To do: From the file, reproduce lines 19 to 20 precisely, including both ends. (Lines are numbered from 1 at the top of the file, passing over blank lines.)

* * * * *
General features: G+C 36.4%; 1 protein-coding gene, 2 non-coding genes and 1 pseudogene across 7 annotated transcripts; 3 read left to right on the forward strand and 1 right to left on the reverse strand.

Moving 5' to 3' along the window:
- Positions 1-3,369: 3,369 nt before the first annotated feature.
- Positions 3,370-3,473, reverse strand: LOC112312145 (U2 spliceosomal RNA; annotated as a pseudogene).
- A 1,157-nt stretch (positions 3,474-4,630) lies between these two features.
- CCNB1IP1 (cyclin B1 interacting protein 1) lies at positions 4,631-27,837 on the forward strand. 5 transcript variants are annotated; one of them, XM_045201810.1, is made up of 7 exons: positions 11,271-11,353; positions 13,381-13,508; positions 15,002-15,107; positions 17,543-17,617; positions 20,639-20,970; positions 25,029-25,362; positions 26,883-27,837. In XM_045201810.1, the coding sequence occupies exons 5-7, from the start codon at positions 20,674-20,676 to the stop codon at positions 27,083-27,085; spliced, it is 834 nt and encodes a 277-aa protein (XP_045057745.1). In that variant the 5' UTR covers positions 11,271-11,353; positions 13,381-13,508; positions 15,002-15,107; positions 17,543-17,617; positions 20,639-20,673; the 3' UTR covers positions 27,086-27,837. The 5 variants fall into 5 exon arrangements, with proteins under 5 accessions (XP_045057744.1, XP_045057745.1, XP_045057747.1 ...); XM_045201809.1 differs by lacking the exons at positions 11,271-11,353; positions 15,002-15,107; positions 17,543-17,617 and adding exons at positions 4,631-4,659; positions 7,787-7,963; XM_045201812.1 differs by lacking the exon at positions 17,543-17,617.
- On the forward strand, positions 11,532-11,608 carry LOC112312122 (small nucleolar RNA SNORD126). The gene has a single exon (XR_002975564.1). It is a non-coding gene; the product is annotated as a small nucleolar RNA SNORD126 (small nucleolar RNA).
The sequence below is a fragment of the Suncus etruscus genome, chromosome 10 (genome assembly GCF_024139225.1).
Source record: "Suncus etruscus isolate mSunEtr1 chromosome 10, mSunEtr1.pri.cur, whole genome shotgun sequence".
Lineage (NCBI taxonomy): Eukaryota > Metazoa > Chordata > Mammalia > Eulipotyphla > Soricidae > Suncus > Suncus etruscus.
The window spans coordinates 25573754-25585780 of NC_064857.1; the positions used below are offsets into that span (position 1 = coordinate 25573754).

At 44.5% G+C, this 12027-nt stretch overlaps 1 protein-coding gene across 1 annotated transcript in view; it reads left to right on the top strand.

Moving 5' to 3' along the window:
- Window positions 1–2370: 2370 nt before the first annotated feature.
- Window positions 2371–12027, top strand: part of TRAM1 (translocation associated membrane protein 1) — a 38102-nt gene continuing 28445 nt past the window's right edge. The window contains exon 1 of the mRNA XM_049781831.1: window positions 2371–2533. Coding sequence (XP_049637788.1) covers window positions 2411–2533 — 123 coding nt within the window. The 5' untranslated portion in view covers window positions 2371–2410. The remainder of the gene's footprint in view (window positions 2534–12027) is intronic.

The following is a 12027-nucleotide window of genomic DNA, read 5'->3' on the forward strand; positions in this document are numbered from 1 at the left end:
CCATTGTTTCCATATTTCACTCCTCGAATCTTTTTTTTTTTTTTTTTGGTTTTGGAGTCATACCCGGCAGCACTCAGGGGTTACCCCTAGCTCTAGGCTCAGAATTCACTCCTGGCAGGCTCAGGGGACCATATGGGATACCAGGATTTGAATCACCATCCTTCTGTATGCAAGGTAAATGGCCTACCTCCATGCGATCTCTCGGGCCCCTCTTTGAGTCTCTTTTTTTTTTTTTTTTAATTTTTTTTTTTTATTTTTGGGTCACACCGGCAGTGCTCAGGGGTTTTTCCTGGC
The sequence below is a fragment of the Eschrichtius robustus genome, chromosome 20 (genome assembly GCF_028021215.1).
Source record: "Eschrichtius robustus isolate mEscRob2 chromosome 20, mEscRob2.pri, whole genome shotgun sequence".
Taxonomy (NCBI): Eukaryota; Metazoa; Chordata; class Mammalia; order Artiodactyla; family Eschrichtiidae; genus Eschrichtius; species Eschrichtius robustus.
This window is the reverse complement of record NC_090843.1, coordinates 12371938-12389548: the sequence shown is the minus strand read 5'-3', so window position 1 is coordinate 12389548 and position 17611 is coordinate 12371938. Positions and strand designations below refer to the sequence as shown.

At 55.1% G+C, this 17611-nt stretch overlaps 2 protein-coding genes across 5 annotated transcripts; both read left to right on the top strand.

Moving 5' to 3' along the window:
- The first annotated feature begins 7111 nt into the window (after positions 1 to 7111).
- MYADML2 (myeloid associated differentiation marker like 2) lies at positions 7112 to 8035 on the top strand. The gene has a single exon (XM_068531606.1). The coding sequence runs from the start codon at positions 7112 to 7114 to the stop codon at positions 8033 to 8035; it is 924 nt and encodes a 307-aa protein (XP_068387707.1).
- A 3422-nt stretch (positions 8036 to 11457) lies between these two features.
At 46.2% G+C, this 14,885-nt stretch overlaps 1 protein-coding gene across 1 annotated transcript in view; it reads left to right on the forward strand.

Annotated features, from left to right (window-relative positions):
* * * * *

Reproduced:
Source record: "Eschrichtius robustus isolate mEscRob2 chromosome 20, mEscRob2.pri, whole genome shotgun sequence".
Taxonomy (NCBI): Eukaryota; Metazoa; Chordata; class Mammalia; order Artiodactyla; family Eschrichtiidae; genus Eschrichtius; species Eschrichtius robustus.